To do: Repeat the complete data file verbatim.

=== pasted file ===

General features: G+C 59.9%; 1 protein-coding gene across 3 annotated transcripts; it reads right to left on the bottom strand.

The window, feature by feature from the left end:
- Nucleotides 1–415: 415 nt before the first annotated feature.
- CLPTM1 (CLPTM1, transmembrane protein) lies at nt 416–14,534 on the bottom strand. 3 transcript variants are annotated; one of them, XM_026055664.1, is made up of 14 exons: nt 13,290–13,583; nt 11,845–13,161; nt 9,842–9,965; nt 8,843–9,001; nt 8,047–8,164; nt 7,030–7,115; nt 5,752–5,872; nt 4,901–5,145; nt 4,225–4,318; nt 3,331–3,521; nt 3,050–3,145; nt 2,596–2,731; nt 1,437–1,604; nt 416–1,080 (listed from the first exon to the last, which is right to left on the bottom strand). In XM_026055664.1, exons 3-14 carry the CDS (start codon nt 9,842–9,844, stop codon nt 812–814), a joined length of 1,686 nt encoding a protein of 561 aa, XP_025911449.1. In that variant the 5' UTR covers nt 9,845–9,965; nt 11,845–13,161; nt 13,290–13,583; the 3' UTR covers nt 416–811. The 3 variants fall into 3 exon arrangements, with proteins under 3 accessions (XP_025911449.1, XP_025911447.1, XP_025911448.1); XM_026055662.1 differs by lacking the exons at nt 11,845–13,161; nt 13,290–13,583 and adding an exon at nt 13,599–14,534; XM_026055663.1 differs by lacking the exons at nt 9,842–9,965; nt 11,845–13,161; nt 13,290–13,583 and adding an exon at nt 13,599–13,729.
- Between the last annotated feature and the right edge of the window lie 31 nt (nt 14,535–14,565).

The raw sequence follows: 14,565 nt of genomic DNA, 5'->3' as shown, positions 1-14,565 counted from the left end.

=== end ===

General features: G+C 59.9%; 1 protein-coding gene across 3 annotated transcripts; it reads right to left on the bottom strand.

The window, feature by feature from the left end:
- Nucleotides 1–415: 415 nt before the first annotated feature.
- CLPTM1 (CLPTM1, transmembrane protein) lies at nt 416–14,534 on the bottom strand. 3 transcript variants are annotated; one of them, XM_026055664.1, is made up of 14 exons: nt 13,290–13,583; nt 11,845–13,161; nt 9,842–9,965; nt 8,843–9,001; nt 8,047–8,164; nt 7,030–7,115; nt 5,752–5,872; nt 4,901–5,145; nt 4,225–4,318; nt 3,331–3,521; nt 3,050–3,145; nt 2,596–2,731; nt 1,437–1,604; nt 416–1,080 (listed from the first exon to the last, which is right to left on the bottom strand). In XM_026055664.1, exons 3-14 carry the CDS (start codon nt 9,842–9,844, stop codon nt 812–814), a joined length of 1,686 nt encoding a protein of 561 aa, XP_025911449.1. In that variant the 5' UTR covers nt 9,845–9,965; nt 11,845–13,161; nt 13,290–13,583; the 3' UTR covers nt 416–811. The 3 variants fall into 3 exon arrangements, with proteins under 3 accessions (XP_025911449.1, XP_025911447.1, XP_025911448.1); XM_026055662.1 differs by lacking the exons at nt 11,845–13,161; nt 13,290–13,583 and adding an exon at nt 13,599–14,534; XM_026055663.1 differs by lacking the exons at nt 9,842–9,965; nt 11,845–13,161; nt 13,290–13,583 and adding an exon at nt 13,599–13,729.
- Between the last annotated feature and the right edge of the window lie 31 nt (nt 14,535–14,565).

The raw sequence follows: 14,565 nt of genomic DNA, 5'->3' as shown, positions 1-14,565 counted from the left end.